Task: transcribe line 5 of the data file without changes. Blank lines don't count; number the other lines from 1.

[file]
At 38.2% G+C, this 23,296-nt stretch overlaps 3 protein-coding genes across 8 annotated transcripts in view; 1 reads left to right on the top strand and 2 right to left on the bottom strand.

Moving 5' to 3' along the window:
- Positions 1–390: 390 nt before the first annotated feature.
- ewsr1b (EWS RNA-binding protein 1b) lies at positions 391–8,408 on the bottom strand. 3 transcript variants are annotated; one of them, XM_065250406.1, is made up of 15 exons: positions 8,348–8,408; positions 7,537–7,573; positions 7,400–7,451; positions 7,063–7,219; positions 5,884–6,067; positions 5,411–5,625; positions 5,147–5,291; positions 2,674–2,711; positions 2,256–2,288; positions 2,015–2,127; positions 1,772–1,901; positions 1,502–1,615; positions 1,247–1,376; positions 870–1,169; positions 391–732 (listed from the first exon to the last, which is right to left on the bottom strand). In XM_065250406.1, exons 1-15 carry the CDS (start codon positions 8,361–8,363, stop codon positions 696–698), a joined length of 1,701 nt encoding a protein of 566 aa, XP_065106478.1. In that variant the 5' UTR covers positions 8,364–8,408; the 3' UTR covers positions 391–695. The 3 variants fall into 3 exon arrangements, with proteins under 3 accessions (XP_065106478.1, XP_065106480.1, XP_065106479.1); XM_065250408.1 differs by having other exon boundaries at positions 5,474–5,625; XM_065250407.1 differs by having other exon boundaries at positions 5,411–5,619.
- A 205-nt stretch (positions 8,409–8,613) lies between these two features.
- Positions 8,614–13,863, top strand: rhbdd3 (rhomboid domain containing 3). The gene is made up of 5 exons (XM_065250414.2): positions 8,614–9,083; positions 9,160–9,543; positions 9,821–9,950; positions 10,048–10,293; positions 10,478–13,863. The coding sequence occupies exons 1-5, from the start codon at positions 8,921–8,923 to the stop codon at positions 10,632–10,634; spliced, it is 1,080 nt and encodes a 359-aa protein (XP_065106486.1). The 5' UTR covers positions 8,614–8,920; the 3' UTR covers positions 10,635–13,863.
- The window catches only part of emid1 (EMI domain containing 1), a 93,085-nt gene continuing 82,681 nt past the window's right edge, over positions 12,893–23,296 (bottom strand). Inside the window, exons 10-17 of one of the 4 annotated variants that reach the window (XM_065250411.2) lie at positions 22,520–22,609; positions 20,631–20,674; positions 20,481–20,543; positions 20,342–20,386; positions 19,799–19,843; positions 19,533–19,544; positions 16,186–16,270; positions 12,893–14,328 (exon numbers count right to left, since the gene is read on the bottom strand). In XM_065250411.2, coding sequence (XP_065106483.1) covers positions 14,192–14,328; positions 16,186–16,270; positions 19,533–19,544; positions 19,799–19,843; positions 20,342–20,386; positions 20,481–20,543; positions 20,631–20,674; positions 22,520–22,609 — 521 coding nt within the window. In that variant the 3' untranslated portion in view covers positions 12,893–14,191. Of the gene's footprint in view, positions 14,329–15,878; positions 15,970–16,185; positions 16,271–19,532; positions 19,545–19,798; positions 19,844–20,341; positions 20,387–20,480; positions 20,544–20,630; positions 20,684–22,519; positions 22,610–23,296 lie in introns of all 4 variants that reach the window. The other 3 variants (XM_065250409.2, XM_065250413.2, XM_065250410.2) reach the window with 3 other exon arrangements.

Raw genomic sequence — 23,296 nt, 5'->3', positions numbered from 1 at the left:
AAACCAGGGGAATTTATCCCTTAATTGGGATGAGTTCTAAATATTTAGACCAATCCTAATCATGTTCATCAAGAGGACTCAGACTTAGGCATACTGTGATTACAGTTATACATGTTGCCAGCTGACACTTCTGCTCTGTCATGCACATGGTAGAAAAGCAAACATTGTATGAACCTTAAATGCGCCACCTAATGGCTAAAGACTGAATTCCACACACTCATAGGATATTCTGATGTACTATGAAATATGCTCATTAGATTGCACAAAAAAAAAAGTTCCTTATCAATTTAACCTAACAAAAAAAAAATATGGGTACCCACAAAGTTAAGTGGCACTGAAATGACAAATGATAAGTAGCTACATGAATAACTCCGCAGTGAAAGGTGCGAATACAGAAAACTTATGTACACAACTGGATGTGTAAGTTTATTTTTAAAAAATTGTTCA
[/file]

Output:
- A 205-nt stretch (positions 8,409–8,613) lies between these two features.